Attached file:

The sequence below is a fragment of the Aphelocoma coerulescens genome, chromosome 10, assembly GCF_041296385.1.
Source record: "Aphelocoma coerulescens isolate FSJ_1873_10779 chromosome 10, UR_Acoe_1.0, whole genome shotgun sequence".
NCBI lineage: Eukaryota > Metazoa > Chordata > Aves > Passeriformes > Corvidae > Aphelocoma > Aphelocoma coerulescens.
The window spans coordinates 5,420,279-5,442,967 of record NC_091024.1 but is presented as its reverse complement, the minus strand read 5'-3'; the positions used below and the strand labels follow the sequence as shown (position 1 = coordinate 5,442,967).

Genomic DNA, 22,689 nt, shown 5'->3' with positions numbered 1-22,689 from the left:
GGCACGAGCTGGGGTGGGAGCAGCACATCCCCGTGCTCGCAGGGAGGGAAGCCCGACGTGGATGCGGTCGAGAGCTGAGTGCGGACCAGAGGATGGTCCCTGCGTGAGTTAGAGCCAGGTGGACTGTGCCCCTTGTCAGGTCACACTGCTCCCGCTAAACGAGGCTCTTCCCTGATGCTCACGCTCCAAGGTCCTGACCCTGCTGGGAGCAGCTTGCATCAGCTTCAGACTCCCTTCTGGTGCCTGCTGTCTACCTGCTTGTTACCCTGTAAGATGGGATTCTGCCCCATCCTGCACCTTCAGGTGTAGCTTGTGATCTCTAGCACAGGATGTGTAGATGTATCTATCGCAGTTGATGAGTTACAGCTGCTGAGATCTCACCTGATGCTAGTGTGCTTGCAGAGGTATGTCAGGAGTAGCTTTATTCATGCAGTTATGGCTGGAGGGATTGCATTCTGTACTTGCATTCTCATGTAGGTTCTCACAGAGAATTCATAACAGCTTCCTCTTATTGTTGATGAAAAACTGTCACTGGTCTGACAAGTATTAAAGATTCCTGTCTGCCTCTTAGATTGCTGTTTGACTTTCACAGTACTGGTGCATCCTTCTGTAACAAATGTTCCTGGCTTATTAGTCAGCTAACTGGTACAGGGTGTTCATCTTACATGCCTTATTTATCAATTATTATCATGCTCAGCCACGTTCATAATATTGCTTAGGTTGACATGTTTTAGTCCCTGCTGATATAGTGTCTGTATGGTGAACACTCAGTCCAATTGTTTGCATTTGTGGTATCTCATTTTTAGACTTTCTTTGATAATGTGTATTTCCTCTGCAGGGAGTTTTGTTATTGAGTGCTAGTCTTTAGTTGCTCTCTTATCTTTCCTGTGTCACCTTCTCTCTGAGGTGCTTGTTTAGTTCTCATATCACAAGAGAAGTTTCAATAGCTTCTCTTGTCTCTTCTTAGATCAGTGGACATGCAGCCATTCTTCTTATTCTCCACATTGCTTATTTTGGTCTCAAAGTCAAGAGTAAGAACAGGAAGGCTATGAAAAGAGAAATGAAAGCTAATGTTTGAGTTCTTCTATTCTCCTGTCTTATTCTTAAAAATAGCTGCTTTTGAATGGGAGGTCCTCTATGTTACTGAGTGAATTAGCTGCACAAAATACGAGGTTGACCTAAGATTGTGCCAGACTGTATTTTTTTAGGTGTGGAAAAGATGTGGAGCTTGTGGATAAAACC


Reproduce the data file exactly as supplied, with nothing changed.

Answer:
The sequence below is a fragment of the Aphelocoma coerulescens genome, chromosome 10, assembly GCF_041296385.1.
Source record: "Aphelocoma coerulescens isolate FSJ_1873_10779 chromosome 10, UR_Acoe_1.0, whole genome shotgun sequence".
NCBI lineage: Eukaryota > Metazoa > Chordata > Aves > Passeriformes > Corvidae > Aphelocoma > Aphelocoma coerulescens.
The window spans coordinates 5,420,279-5,442,967 of record NC_091024.1 but is presented as its reverse complement, the minus strand read 5'-3'; the positions used below and the strand labels follow the sequence as shown (position 1 = coordinate 5,442,967).

Genomic DNA, 22,689 nt, shown 5'->3' with positions numbered 1-22,689 from the left:
GGCACGAGCTGGGGTGGGAGCAGCACATCCCCGTGCTCGCAGGGAGGGAAGCCCGACGTGGATGCGGTCGAGAGCTGAGTGCGGACCAGAGGATGGTCCCTGCGTGAGTTAGAGCCAGGTGGACTGTGCCCCTTGTCAGGTCACACTGCTCCCGCTAAACGAGGCTCTTCCCTGATGCTCACGCTCCAAGGTCCTGACCCTGCTGGGAGCAGCTTGCATCAGCTTCAGACTCCCTTCTGGTGCCTGCTGTCTACCTGCTTGTTACCCTGTAAGATGGGATTCTGCCCCATCCTGCACCTTCAGGTGTAGCTTGTGATCTCTAGCACAGGATGTGTAGATGTATCTATCGCAGTTGATGAGTTACAGCTGCTGAGATCTCACCTGATGCTAGTGTGCTTGCAGAGGTATGTCAGGAGTAGCTTTATTCATGCAGTTATGGCTGGAGGGATTGCATTCTGTACTTGCATTCTCATGTAGGTTCTCACAGAGAATTCATAACAGCTTCCTCTTATTGTTGATGAAAAACTGTCACTGGTCTGACAAGTATTAAAGATTCCTGTCTGCCTCTTAGATTGCTGTTTGACTTTCACAGTACTGGTGCATCCTTCTGTAACAAATGTTCCTGGCTTATTAGTCAGCTAACTGGTACAGGGTGTTCATCTTACATGCCTTATTTATCAATTATTATCATGCTCAGCCACGTTCATAATATTGCTTAGGTTGACATGTTTTAGTCCCTGCTGATATAGTGTCTGTATGGTGAACACTCAGTCCAATTGTTTGCATTTGTGGTATCTCATTTTTAGACTTTCTTTGATAATGTGTATTTCCTCTGCAGGGAGTTTTGTTATTGAGTGCTAGTCTTTAGTTGCTCTCTTATCTTTCCTGTGTCACCTTCTCTCTGAGGTGCTTGTTTAGTTCTCATATCACAAGAGAAGTTTCAATAGCTTCTCTTGTCTCTTCTTAGATCAGTGGACATGCAGCCATTCTTCTTATTCTCCACATTGCTTATTTTGGTCTCAAAGTCAAGAGTAAGAACAGGAAGGCTATGAAAAGAGAAATGAAAGCTAATGTTTGAGTTCTTCTATTCTCCTGTCTTATTCTTAAAAATAGCTGCTTTTGAATGGGAGGTCCTCTATGTTACTGAGTGAATTAGCTGCACAAAATACGAGGTTGACCTAAGATTGTGCCAGACTGTATTTTTTTAGGTGTGGAAAAGATGTGGAGCTTGTGGATAAAACC